Inspired again by my dear friend Karen Pery, she has invited her readers to think about their lives. If given the opportunity to have glimpses of your life flash before your eyes, what would you see? She describes 8 windows, from the outside looking into your soul. I tried hard to think about things that were all nice and fluffy. But, honestly, not all my pivotal moments were great. Some yes, but not all. The moments that changed my life, the moments that would flash before my eyes if I was perhaps faced with death? Here is what I would see:
- Riding my big wheel on the tennis courts when I was 5 years old. The plastic streamers, my royal blue tennies, red and white tube top and dove shorts. No cares in the world.
- 20 years old, walking into the recovery room where my dad had just had quadruple bypass surgery. Seeing his scars, seeing him hooked up to machines was too much. I walked out.
- Standing in Barnes and Noble. I called my then-husband and the other woman answered. I finally knew for sure. It was over. Walking out and into the parking lot I had my first out-of-body experience.
- The moment Jason opened the door the first time we met. We had been talking for weeks on the phone, and I promised myself I would have no expectations when I met him in person. The look of such curiosity on his face was evident. My first thought that I remember so clearly was, “Oh shit. He's cute. I'm in trouble.”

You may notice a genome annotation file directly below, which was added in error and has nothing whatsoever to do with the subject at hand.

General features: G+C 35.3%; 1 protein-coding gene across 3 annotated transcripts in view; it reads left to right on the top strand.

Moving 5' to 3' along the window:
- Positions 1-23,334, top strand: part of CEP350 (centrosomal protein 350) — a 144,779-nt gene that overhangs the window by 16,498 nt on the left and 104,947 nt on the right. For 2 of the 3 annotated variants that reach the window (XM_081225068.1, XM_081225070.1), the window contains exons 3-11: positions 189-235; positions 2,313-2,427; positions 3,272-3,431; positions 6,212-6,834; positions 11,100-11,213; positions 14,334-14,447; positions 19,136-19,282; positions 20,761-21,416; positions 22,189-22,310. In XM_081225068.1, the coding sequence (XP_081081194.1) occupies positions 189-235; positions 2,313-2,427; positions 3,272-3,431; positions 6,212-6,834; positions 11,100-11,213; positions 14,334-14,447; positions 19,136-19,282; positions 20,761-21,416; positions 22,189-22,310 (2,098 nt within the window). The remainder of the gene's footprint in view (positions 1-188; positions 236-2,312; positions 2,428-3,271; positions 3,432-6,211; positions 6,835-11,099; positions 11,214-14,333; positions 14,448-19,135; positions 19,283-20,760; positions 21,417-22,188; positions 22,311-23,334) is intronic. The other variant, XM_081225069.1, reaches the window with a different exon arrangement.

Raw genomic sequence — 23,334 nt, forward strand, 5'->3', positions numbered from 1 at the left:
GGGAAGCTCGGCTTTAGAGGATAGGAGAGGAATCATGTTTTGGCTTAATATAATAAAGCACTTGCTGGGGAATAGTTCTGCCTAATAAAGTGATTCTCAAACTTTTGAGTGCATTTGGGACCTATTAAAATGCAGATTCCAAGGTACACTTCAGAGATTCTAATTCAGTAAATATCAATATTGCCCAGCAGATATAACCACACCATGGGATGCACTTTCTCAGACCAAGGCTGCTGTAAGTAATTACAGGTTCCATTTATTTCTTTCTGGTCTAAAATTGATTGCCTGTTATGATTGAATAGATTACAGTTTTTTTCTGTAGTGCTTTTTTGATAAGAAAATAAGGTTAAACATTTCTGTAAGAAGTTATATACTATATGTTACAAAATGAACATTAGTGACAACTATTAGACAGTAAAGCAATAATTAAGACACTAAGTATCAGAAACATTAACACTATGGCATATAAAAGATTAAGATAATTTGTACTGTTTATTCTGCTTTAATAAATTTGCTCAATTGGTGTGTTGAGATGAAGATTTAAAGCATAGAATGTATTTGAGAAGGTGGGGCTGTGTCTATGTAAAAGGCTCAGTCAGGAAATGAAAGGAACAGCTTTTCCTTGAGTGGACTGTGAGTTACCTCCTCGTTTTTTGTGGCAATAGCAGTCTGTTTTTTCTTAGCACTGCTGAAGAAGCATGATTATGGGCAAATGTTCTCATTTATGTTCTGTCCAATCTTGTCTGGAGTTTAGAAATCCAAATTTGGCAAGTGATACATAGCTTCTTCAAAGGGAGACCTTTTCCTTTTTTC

- My son's birth. Terrified, laying on the surgery table, smelling my burning skin as I was cut open to have him removed from my body. Thinking, “Shouldn't I be happy right now?” And feeling like the worst new mother ever for being furious about the way he was coming into the world.
- On my son's first birthday, he woke up from a nap. I got him out of bed and sat down to rock him. He fell back asleep in my arms and I memorized his smell: Baby sweat and sunscreen. It was delicious.
- About 30 seconds after my daughter was born, I broke down in tears. Fighting with my obstetrician about how I was going to give birth to her was more than I could handle. I was so happy that she was here, that she was in my arms, that she was healthy and that she was born the way I thought she deserved to be born.
- Sitting at my dining room table with my beloved MacBook, writing any post of this blog. Crying, typing the words of the story of my past. Realizing how sad I was at times. And how I used to cope. The girl I was. The woman I've become. And the vulnerability of letting everyone see it.